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Corsair P64 CMFSSD-64GBG2D RAID-0 Set E-mail
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Written by Olin Coles   
Friday, 25 September 2009
Table of Contents: Page Index
Corsair P64 CMFSSD-64GBG2D RAID-0 Set
Features and Specifications
First Look: CMFSSD-64GBG2D
Samsung G2 SSD Components
SSD Testing Methodology
Random Access Time Benchmark
Basic IO Bandwidth
Random Access IOPS Tests
I/O Response Time
Linear Bandwidth Speed
Sequential Performance Tests
Buffered Transaction Speed
Solid State Drive Final Thoughts
Corsair P64-RAID-PK1 Conclusion

SSD vs Hard Disk Drive

The last days of old technology are always better than the first days of new technology. Never has this saying been more true than with the topic of storage technology, specifically in regard to the introduction of Solid State Drive technology a few years ago. The only things standing in the way of widespread Solid State Drive (SSD) adoption are high storage capacity and affordable price of Hard Disk Drive (HDD) devices. Because NAND flash-based SSD technology costs more per gigabyte of capacity than traditional magnetic hard drives, the benefits of immediate response time, transfer speeds, and operational input/output performance often get overlooked. Like most consumer products, it wasn't a question of how much improvement was evident in the new technology, it was price. I'll discuss product costs more in just a moment, but for now consider how each new series of SSD product employs greater performance than the one before it, convincing would-be consumers into waiting for the right time to buy.

There's also a gray area surrounding SSD performance benchmarks that has me concerned. You might not know this, but SSDs can be very temperamental towards the condition of their flash NAND. My experience testing dozens of Solid State Drives is that a freshly cleaned device (using an alignment tool) will always outperform the same device once it's been formatted and used. A perfect example is Indilinx Barefoot-based SSDs, which suffers severely degraded performance when writing to 'dirty' flash NAND. The reason that all of this will matters is simple: the performance results reported to consumers in product reviews (such as this one) often report the very best performance scores, and the process used to obtain these results is not applicable to real-world usage. This is where garbage collection techniques such as TRIM become important, so that end-users will experience the same performance levels as we do in our tests.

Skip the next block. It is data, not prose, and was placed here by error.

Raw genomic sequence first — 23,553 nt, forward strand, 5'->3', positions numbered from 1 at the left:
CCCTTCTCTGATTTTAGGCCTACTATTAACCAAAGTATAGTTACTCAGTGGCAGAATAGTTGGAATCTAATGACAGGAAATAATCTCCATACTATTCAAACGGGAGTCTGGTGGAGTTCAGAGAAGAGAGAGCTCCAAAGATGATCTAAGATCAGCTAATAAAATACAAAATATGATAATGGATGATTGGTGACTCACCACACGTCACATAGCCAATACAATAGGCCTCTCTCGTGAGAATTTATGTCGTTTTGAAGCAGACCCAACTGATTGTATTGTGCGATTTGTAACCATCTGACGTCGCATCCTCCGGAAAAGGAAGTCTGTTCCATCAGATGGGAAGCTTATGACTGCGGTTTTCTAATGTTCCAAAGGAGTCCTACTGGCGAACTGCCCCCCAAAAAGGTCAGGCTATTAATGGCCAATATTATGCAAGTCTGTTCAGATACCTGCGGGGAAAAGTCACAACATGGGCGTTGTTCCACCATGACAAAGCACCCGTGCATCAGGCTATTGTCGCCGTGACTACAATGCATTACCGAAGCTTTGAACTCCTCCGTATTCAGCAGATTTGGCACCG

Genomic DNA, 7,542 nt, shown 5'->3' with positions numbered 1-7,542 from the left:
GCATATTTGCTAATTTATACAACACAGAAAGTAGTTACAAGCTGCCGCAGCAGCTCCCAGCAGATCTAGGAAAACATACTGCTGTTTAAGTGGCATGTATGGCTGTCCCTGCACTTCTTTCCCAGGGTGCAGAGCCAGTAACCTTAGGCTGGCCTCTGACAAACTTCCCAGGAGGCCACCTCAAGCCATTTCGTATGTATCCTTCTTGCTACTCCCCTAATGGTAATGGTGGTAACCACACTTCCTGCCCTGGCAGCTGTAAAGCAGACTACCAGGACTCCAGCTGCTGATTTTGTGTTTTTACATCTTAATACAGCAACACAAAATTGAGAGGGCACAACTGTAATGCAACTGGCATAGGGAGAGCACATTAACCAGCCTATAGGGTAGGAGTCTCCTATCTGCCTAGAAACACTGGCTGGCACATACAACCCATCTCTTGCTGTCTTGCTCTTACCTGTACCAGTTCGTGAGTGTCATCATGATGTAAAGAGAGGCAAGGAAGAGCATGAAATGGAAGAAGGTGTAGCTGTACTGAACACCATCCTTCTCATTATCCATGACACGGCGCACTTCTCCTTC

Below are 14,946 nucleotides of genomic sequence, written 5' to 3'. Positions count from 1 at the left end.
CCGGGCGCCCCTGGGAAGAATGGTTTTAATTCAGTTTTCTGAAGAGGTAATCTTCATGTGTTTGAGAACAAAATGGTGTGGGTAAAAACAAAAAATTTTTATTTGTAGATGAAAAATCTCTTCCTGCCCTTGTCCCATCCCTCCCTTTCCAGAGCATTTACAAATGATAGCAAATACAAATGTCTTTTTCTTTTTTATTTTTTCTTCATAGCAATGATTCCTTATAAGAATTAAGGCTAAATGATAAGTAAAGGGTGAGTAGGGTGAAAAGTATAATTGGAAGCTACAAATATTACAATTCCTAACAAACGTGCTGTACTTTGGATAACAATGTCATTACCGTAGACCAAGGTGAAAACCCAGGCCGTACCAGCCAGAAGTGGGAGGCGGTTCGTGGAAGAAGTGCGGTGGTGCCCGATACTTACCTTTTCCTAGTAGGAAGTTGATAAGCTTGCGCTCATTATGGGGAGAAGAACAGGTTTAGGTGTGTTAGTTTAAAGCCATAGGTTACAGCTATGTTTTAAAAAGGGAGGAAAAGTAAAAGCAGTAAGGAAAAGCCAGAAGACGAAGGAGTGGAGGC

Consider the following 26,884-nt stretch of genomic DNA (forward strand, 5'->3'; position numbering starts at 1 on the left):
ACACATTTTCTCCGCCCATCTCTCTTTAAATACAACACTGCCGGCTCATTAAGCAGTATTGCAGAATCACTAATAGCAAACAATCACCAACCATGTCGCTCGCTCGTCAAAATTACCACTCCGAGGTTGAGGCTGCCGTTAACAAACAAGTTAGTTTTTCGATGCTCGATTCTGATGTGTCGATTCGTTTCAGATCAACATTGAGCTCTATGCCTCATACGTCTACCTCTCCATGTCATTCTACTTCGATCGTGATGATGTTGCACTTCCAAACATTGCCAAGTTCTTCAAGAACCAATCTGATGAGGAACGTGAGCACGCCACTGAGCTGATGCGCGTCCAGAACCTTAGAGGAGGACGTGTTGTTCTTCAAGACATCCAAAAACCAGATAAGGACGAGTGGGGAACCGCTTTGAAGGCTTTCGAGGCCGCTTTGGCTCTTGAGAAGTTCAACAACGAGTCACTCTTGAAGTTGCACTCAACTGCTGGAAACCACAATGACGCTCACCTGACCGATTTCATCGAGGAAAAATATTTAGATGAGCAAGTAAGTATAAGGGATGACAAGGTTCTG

Manufacturer Indilinx Intel JMicron Samsung Toshiba SandForce Marvell
Controller IDX110M00-FC PC29AS21AA0 JMF612 S3C29RBB01-YK40 T6UG1XBG SandForce SF-1200 88SS9174-BJP2
Max Cache 64MB 16MB 128KB+256MB 128MB 128MB Integrated 128MB
Max Capacity 256GB 160GB 256GB 256GB 512GB 512GB 256GB
Read/Write Speed 230/170 MBps 250/70 MBps 250/200 MBps 220/200 MBps 230/180 MBps 260/260 MBps 355/215 MBps
Interface SATA-II 3-Gbps SATA-II 3-Gbps SATA-II 3-Gbps SATA-II 3-Gbps SATA-II 3-Gbps SATA-II 3-Gbps SATA-III 6-Gbps
Garbage Collection GC/TRIM None TRIM GC/TRIM GC/TRIM GC/TRIM GC/TRIM

Chart By:

BmR

Garbage Collection (GC) is the current solution for keeping flash NAND in 'clean' condition, while maintaining optimal performance. Windows 7 offers native TRIM support, and most retail SSDs also include this special GC function or at least offer a firmware update that brings the drive up-to-date. For anyone using an Operating System or SSD that does not offer Garbage Collection functionality, you'll be using 'dirty' flash NAND modules and suffering sub-optimal performance for each write-to request. A few SSD manufacturers offers free tools to help restore peak-level performance by scheduling GC to 'clean' used NAND sectors, but these tools add excessive wear to the NAND the same way disk defragmenting tools would. SLC flash modules may resist wear much better than MLC counterparts, but come at the expense of increased production cost. The best solution is a more durable NAND module that offers long-lasting SLC benefits at the cost of MLC construction. Adoption is further stalled because keen consumers aware of this dilemma further continue their delay into the SSD market.

Getting back to price, the changes in cost per gigabyte have come as often as changes to the technology itself. At their inception, high-performance models such the 32GB MemoRight GT cost $33 per gigabyte while the entry-level 32GB Mtron MOBI 3000 sold for $14 per gigabyte. While an enjoyable decline in NAND component costs forced consumer SSD prices down low in 2009, the price of SSD products has been on the rise during 2010. Nevertheless, Solid State Drives continue to fill store shelves despite price or capacity, and there are a few SSD products now costing only $2.03 per gigabyte. Although the performance may justify the price, which is getting dangerously close to the $1.00 per gigabyte WD VelociRaptor hard drive, costs may still close some buyers out of the market. Price notwithstanding, the future is in SSD technology and the day when HDDs are obsolete is nearing; but there are still a few bumps in the road to navigate.



 

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